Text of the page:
4. 4. European Journal of Business and Management www.iiste.orgISSN 2222-1905 (Paper) ISSN 2222-2839 (Online)Vol 3, No.8, 2011item is referred to attitude object. Sometimes peoples are confused about towards any item thatthey the item attracts both positive and negative attitudes. In today era of globalization, when theinformation level of a person has been increased by considerable level this happened morefrequently. In this situation, it creates a lot of problems and challenges for human resourcepractitioners and creates an extensive need for extensive studies to be conducted to betterunderstand this phenomenon in cross culture organizations and provide guidance (Erez, 1994;House, 1995; Triandis, 1994). The considerable work on employee attitude had been done byHofstede (1980, 1985). He expanded his research on employee attitude among 67 countries andverified that this construct has been separated into four groups and the countries varied on theseaspects. These categories are Individualism-collectivism, Risk taking, Power distance andMasculinity-Femininity which now called achievement orientation. But when describing the jobinvolvement the high situational influence was considered as the work itself or “intrinsic jobcharacteristics”. Different researches present the same results that when the employees areasked to rate the different factors of job like coworkers, advancement opportunities, environment,pay, promotion, supervision and so forth, the most important factor was found the work itself(Judge & Church, 2000; Jurgensen, 1978). These results does not mean that the others factorsare not important for the employees but the conclusion is that to influence the job satisfaction themost important thing is the work itself. The work should be interesting and challenging for theemployees. While mostly managers think that salary is the most important factor and exclusion theother job attributes such as the nature of work itself.2.3 Operational Definition of Job InvolvementIt was argued by different researchers that job involvement is an important factor for the successof the organization and also for retaining the employee by decreasing the intention to leave but thequestion is how the organizations help their employees to be more satisfied with the work andbecome involved? This question was answered by Marcus et al. (2009) by presenting somepractices that can enhance the level of involvement of the employee. They propose four elementsfor making the employee more involved in the job and with the organization.EmpowermentEmpowerment refers to the degree of decision making that can be handled by the employee while workingin the organization. These employees feel more confident in their ability and presume latitude over theirwork. Consequently, empowerment heightens employee autonomy in their work.InformationInformation means data about the quantity and quality of business operations such as unit outputs, costs,revenues, profitability and customer reactions. This includes developing a system in the organization bywhich the employees become more informed about different aspects of the organization. In case ofproviding information it is also included that the feedback should be provided to the employee about his/herwork.KnowledgeKnowledge is different from information. Information is the data about the company which knowledgerefer to the level that the employee can evaluate and generate different inferences on these information.That can be done by providing the opportunities of training and development. The competency level of theemployees should be enhance and upgrade to perform their duties well.RewardsRewards are the financial or non financial benefits provided to the employees against their services toenhance organizational performance. These rewards are also considered as an important tool to motivate theemployees and consequently the employees involved with their work.80 | P a g ewww.iiste.org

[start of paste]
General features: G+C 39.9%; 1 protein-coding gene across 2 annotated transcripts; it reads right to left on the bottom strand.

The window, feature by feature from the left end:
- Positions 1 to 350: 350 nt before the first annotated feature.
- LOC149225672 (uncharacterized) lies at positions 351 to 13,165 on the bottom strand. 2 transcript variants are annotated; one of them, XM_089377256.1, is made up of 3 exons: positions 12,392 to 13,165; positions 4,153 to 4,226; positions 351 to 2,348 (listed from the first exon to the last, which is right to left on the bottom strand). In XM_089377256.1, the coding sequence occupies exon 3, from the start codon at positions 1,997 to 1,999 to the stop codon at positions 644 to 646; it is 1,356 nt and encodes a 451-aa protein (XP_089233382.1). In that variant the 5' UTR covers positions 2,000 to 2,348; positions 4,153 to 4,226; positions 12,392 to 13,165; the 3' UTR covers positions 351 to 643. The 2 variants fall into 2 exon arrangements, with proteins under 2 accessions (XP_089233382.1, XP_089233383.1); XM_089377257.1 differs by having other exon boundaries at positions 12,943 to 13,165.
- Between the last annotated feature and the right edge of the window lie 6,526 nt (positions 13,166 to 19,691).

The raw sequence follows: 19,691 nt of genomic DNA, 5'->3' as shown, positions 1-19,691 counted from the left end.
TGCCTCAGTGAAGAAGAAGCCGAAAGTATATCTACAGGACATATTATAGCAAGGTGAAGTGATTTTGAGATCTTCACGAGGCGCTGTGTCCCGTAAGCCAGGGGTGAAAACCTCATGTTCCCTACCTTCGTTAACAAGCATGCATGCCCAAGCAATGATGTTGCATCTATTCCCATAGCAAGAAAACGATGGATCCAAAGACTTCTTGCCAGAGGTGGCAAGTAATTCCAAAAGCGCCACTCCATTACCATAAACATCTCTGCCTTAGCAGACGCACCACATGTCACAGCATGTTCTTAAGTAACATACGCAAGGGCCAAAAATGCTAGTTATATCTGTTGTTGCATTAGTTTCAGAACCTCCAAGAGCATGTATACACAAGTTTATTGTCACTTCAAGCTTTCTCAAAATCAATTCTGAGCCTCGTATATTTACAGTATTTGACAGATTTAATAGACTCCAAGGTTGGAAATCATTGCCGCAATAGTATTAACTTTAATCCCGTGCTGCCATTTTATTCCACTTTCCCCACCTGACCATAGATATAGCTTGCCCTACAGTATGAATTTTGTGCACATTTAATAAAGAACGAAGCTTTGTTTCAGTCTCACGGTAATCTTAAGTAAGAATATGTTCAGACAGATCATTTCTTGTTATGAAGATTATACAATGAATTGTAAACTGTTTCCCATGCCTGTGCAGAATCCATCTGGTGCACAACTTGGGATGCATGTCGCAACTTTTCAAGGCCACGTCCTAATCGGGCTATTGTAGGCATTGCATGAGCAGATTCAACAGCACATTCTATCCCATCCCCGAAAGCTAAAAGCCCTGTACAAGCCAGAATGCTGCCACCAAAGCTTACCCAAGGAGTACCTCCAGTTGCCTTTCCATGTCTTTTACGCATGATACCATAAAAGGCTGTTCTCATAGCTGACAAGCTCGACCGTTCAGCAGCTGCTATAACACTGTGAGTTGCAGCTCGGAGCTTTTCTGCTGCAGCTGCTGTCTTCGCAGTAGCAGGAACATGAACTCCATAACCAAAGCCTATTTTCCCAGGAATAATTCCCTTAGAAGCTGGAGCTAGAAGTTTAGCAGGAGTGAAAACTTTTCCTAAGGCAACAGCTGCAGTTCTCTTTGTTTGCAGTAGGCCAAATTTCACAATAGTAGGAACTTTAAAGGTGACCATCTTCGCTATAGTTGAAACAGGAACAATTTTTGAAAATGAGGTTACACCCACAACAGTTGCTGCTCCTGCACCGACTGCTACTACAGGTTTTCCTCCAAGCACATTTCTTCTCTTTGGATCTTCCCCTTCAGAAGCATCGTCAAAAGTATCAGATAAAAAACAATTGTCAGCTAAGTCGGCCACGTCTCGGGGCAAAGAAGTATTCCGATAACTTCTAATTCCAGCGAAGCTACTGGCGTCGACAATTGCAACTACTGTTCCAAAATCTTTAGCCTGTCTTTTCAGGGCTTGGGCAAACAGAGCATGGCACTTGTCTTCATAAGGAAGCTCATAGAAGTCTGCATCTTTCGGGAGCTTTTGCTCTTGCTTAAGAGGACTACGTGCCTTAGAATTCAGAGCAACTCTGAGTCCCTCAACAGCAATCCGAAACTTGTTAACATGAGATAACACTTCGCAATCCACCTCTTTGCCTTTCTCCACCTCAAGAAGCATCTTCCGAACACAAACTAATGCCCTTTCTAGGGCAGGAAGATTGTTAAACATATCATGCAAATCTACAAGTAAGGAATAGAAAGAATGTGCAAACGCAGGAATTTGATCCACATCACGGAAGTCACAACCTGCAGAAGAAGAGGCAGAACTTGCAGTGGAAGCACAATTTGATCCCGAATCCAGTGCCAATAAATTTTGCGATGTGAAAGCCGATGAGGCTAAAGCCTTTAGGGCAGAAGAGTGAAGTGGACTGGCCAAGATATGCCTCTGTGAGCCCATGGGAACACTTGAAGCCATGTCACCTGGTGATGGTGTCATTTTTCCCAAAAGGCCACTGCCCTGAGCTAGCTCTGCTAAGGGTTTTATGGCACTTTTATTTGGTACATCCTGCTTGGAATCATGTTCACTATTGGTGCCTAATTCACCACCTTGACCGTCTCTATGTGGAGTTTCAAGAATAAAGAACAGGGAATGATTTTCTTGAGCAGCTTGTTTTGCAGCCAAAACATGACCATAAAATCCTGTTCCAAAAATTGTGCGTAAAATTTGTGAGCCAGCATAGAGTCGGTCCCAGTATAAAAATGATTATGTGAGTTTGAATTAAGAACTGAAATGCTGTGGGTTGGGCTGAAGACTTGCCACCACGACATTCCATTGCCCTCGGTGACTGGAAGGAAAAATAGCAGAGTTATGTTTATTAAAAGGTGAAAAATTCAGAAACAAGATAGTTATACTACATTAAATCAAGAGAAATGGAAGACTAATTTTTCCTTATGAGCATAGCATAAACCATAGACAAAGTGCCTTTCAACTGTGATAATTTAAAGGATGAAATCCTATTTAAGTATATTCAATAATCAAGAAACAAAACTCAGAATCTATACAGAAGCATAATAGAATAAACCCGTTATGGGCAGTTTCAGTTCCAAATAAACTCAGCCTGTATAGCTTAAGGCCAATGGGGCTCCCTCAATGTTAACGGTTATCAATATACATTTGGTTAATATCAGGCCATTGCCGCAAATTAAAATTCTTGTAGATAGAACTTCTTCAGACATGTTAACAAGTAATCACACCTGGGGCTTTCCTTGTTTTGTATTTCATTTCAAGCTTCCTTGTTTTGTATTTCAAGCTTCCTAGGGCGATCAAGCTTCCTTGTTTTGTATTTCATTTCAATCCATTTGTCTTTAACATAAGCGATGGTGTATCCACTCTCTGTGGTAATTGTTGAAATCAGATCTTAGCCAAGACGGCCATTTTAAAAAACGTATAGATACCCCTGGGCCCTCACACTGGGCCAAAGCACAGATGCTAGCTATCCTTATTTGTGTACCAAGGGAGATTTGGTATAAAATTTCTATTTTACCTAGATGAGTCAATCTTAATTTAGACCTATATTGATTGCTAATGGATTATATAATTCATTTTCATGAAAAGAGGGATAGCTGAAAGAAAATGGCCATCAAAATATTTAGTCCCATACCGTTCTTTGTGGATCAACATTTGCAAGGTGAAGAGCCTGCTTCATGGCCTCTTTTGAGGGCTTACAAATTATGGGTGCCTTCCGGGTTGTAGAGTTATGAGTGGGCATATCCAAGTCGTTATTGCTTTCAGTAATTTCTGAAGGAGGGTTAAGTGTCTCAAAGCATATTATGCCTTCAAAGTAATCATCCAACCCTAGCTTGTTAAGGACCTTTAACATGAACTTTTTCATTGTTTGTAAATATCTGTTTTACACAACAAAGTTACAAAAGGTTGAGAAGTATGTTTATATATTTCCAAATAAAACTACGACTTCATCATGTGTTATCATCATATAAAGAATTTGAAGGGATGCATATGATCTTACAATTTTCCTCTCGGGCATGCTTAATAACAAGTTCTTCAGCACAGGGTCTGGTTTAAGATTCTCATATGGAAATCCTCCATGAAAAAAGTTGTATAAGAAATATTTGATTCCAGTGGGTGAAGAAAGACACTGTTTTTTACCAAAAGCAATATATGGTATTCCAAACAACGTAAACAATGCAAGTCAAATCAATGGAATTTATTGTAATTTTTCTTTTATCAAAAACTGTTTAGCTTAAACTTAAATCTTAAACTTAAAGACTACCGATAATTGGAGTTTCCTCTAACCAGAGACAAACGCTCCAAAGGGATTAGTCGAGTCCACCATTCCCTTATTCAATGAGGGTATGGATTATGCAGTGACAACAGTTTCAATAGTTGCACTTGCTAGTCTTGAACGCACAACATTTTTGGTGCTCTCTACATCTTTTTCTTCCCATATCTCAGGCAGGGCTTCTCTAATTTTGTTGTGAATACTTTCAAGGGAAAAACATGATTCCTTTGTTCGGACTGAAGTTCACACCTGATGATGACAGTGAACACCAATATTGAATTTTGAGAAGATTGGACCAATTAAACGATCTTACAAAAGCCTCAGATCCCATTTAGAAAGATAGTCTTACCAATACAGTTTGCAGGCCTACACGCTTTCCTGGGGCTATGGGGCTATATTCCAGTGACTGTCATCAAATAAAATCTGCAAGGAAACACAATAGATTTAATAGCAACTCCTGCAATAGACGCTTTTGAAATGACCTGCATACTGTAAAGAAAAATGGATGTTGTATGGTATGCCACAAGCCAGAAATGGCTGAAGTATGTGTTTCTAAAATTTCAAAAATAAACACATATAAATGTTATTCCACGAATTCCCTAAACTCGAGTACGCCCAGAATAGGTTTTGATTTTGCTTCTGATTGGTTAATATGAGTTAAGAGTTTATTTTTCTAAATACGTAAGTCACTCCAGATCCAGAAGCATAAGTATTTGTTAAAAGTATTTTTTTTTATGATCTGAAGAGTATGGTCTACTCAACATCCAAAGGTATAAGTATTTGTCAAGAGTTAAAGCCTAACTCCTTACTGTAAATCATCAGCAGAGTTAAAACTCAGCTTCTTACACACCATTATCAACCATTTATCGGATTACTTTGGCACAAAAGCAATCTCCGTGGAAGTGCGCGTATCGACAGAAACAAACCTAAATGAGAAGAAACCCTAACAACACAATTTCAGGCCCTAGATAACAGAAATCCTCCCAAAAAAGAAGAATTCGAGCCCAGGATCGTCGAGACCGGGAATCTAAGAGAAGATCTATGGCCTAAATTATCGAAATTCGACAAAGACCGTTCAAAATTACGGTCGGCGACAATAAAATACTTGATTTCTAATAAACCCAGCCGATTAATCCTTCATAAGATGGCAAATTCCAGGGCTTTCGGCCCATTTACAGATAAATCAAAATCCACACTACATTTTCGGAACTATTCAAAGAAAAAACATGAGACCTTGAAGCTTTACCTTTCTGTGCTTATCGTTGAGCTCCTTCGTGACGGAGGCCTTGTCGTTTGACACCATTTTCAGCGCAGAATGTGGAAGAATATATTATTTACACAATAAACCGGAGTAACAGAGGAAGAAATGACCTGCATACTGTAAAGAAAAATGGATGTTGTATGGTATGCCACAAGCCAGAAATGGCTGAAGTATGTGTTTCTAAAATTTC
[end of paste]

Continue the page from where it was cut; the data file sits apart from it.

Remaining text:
5. 5. European Journal of Business and Management www.iiste.orgISSN 2222-1905 (Paper) ISSN 2222-2839 (Online)Vol 3, No.8, 2011 3. Proposed Model and PrepositionsAfter reading and reviewing the available data we hypothesize that the job involvement has an impact onemployee performance. The employees who are more involved in their job can produce better results forthe organization. But the results cannot generalize for all the employees. One moderating factor can be theattitude of the employee, which has contingent effect on the relationship between the independent anddependent variable. Information Knowledge Job Employee Involvement Performance Empowerment Rewards AttitudeP1: Information has significant positive impact on Job Involvement.P2: Knowledge has significant positive impact on Job Involvement.P3: Empowerment has significant positive impact on Job Involvement.P4: Rewards has significant positive impact on Job Involvement.P5: Job Involvement has significant positive impact on Employee Performance.P6: Attitude affects the relationship between the job involvement and Employee performance. 4. Discussion & ConclusionThe primary theoretical contribution of this paper is that we extend the theory of Kahn (1990) byconsidering that job involvement is an important aspect by which organization can increase the productivityof the employees. These results are checked and verified by different studies that the there is a positiverelationship between the construct of job involvement and employee satisfaction and performance (for ex.Schaufeli and Bakker, 2004; Sonnentag, 2003; Diefendorff et al., 2002; Brown, 1996; paullay et al., 1994;Kahn, 1990). By high degree of involvement the employee produce more favorable results for theorganization. This will not only beneficial for the organization but also the satisfaction of the employeeincrease as the level of involvement increases. We argued that Kahn’s theory should be considered as animportant explanation how the organization can involved the employee and what are the consequences ofthis job involvement. If the employees are more involved in their jobs they will put extra efforts for thecompletion of the organizational objectives. These employees exert high level of efforts during their jobsand these efforts are comprises of physical, cognitive and emotional efforts. More involved employees aresupposed to be actively present on their job and avoid the activities which are undesirable for theorganization. In this way not only the productivity of the organization will increase but the employees willbe more satisfied with their working in the organization. This satisfaction leads to the level as explained byKahn that these employees invest their hand, head and heart on the job. The organization need to focus onthe strategies by which they can involve their employees and become a successful organization. The81 | P a g ewww.iiste.org